Cooke County assistant district attorney Martin Peterson began his closing argument in the 235th District Court drug possession trial of Patrice Murphy Wednesday using Murphy’s own words — spoken on the witness stand — against her.

Peterson said while she testified, Murphy said “I am not contesting the fact that I am guilty of these offenses.”

He said Murphy admitted to being a “mule” when she and her companion, Tarita James, allegedly tried to transport approximately 450 pounds of cocaine and 50 pounds of amphetamine from Dallas to Chicago.

“There are no real surprises here,” he told the jury. “You already knew it.”

He pointed to several facts he said prove Murphy knew exactly what she doing as she drove the Jeep Cherokee packed with contraband headed for Chicago.

First, he said the trip from Dallas to Chicago was a drug run.

Second, the women were in a rental vehicle — presumably the preferred method of drug traffickers for transporting drugs across the country.

Third, the women possessed over $6,000 cash.

Peterson said the evidence showed “far more” than that Murphy was present where the drugs were.

“Everywhere Patrice Murphy went, the drugs were sure to go,” he said.

He pointed out that “thanks to the Cooke County Sheriff’s department, these drugs didn’t make it to their destination.”

Twice, Peterson picked up a small, transparent package of cocaine and held it up for the jury to see, remarking on how large the shipment of drugs was in this case and on how many other such packets were inside the Jeep that morning.

Murphy’s defense attorney, Mark Davis, sporting a tie with a likeness of an American eagle, began his closing argument saying, “She’s guilty, but of what?”

Davis at times grew emotional as spoke about Murphy’s role in the incident.

He said the state could have charged Murphy with lesser crimes — conspiracy, for instance. Instead, he argued, the state choose to charge Murphy “with the entire operation.”

Davis said the drugs in the Jeep had a street value of close to $15 million.

Then, sitting down on the witness stand, he leaned forward and began telling the jury a story he said his grandmother used to tell him about two little boys who played hooky, ate their mother’s cherry pies, and blamed their misdeeds on the family cat.

The mother then threw the unfortunate cat out the window. The state, he suggested, was trying to make Murphy pay for the crimes of people far more powerful than she was.

He told the jury Murphy was very young in 1998 (she was 23), and several times referred to the now—32-year-old Murphy as a “kid” at the time of her arrest.

Davis attempted to argue that the state was trying to make Murphy responsible for the misdeeds of “the entire organization.”

Peterson objected to these statements and others by Davis.

Peterson said the state had made no argument stating that Murphy was solely responsible for the drugs and Davis’ statements were “not a proper argument.”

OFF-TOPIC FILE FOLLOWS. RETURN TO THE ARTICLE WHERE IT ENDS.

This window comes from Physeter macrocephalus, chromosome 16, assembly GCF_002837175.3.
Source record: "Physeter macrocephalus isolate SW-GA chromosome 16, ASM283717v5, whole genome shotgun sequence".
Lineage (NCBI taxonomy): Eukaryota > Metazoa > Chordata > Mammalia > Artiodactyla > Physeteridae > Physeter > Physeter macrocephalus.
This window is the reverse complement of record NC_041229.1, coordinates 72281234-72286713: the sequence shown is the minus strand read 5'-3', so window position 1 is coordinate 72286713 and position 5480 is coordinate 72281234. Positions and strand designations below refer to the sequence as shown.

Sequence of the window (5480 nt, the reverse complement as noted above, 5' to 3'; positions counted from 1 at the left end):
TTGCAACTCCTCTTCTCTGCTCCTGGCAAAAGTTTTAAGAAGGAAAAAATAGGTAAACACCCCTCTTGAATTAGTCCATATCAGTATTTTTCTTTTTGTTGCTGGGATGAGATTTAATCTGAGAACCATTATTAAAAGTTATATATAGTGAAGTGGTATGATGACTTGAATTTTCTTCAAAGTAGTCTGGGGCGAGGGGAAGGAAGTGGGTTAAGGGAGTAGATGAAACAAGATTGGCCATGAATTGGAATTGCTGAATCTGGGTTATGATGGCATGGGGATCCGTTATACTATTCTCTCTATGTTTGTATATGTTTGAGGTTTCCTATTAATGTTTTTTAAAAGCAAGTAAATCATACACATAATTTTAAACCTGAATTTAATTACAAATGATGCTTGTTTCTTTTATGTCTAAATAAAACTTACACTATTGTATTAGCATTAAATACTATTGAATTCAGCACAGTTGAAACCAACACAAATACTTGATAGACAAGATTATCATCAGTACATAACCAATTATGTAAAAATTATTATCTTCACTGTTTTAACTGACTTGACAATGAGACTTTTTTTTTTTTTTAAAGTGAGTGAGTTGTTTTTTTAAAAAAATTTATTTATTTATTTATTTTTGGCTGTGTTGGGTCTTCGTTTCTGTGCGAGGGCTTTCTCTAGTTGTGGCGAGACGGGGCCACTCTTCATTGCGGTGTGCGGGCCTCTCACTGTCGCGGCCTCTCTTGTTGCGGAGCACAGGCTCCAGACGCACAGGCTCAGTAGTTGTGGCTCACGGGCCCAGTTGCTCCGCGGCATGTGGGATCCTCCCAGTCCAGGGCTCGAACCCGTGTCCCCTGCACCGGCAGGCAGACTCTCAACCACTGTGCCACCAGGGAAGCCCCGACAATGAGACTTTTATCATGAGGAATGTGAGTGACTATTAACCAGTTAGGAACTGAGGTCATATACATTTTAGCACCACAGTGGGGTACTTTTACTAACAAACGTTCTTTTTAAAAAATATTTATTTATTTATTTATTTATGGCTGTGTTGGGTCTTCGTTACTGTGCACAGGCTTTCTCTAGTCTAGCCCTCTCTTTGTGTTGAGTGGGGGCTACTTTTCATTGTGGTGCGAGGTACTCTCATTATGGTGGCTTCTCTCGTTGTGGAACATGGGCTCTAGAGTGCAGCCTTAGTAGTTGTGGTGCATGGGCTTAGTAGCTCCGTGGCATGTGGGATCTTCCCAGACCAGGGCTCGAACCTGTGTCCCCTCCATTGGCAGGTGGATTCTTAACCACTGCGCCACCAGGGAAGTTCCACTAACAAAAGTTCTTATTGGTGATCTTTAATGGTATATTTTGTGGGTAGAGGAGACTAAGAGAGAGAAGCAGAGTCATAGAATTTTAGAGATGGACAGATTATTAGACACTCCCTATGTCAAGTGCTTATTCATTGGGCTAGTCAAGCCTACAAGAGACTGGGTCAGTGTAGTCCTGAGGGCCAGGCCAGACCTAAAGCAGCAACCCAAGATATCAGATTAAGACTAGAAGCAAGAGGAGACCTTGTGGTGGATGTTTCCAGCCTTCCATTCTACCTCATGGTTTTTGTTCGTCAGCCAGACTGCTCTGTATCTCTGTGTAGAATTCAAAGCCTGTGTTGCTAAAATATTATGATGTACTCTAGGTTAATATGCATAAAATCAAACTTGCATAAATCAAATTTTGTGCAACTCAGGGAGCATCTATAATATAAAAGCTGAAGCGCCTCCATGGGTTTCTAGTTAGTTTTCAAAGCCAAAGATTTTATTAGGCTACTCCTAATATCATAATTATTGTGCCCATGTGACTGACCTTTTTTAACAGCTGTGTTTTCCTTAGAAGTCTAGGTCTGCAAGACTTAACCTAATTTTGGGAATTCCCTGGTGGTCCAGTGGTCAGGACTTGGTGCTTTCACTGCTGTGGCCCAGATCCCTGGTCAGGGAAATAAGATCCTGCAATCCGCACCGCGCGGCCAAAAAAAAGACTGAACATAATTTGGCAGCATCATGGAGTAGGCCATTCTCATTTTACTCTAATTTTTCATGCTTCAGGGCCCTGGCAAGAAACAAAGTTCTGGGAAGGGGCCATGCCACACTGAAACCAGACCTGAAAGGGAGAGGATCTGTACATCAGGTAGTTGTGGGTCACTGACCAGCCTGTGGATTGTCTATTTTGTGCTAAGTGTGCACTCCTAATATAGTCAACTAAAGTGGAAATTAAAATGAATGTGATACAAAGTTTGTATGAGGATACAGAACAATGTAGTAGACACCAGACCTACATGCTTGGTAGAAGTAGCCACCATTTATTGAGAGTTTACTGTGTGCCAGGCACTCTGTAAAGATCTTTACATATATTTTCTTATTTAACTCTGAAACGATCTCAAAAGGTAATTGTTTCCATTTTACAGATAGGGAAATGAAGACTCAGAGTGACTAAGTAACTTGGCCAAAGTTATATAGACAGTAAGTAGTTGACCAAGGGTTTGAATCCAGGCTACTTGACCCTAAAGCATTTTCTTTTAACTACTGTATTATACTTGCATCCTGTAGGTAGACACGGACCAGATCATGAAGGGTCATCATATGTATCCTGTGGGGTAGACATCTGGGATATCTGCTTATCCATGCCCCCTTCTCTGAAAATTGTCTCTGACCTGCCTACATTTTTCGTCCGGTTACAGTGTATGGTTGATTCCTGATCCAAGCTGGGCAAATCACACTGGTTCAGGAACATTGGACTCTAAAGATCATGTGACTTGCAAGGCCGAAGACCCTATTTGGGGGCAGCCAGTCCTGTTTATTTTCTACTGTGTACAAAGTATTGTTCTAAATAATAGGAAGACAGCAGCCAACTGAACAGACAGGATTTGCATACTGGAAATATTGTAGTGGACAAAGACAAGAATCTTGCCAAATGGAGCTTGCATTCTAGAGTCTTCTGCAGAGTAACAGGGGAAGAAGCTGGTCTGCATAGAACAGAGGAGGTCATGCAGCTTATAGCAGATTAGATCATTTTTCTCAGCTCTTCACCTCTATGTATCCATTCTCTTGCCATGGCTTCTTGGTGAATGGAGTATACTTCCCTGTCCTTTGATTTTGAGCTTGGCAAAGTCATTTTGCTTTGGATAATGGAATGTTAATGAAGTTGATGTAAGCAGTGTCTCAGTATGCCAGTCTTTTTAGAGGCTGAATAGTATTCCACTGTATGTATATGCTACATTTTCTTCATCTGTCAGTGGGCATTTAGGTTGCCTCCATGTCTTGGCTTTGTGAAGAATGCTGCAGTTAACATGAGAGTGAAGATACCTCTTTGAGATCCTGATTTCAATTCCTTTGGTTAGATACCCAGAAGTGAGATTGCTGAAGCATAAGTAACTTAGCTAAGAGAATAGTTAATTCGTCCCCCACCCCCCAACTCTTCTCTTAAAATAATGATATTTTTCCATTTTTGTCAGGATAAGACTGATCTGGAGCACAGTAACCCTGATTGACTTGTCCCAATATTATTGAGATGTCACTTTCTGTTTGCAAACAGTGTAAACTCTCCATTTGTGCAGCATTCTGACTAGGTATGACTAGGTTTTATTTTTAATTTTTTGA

Judge Jerry Woodlock sustained several such objections during Davis’ presentation.

As he fought for his client, Davis insisted the state did not prove its case beyond a responsible doubt.

“Not guilty, doesn’t mean innocent,” he said. “Acquittal doesn’t mean innocence, just that the state did not meet its burden of proof.”

He hinted that James had been more in control of the situation than Murphy since the Jeep had been rented in her name, and she gave the consent to search during the traffic stop.

Why, he asked the jury, would James give her consent to have the SUV searched if she had known the actual street dollar value of the drugs?

Davis also argued that neither Murphy nor James knew the dollar value of the cargo they were carrying, and that the women could have simply denied permission for a search and left the scene that morning.

He also said the drugs might have actually belonged to a man named Jose Choppa.

Choppa’s name, he asserted, was found on some labels that had been affixed to the packages of drugs some time during the testing process.

He also said his client cooperated with authorities, giving them Choppa’s address.

Finally, he summarized his arguments saying Murphy’s “mere presence (where the drugs were found) is not sufficient evidence to convict her.”

Cooke County District Attorney Cindy Stormer scoffed at many of Davis’ arguments, including the one about the women refusing the search and going on their way after the traffic stop.

Stormer argued that the women probably already knew the officers could detain them until a search warrant for the vehicle was secured.

As far as Murphy cooperating with investigators, Stormer also disputed that assertion, saying Murphy’s assistance with the case “wasn’t enough and wasn’t timely enough.”

She said when Murphy finally provided Choppa’s address, Choppa’s house was vacant.

“She knew what to do,” Stormer said, insisting that Murphy withheld Choppa’s address for some time so the man would have the opportunity to clear out his house and get away.

She said Murphy was “no amateur” and that she was clearly a trusted member of some type of drug organization. She cited the large amount of drugs found in the seizure as evidence of this fact.

Stormer said the jury could show its support for law enforcement and do something about crime in this county by convicting Murphy.

She said Murphy’s case is “as good a possession case as you’re ever gonna see.”

Apparently, the jury agreed with Stormer. They found Murphy guilty of the offense of drug possession after only a couple of hours of deliberation Thursday afternoon.

Murphy is scheduled to be sentenced on Friday.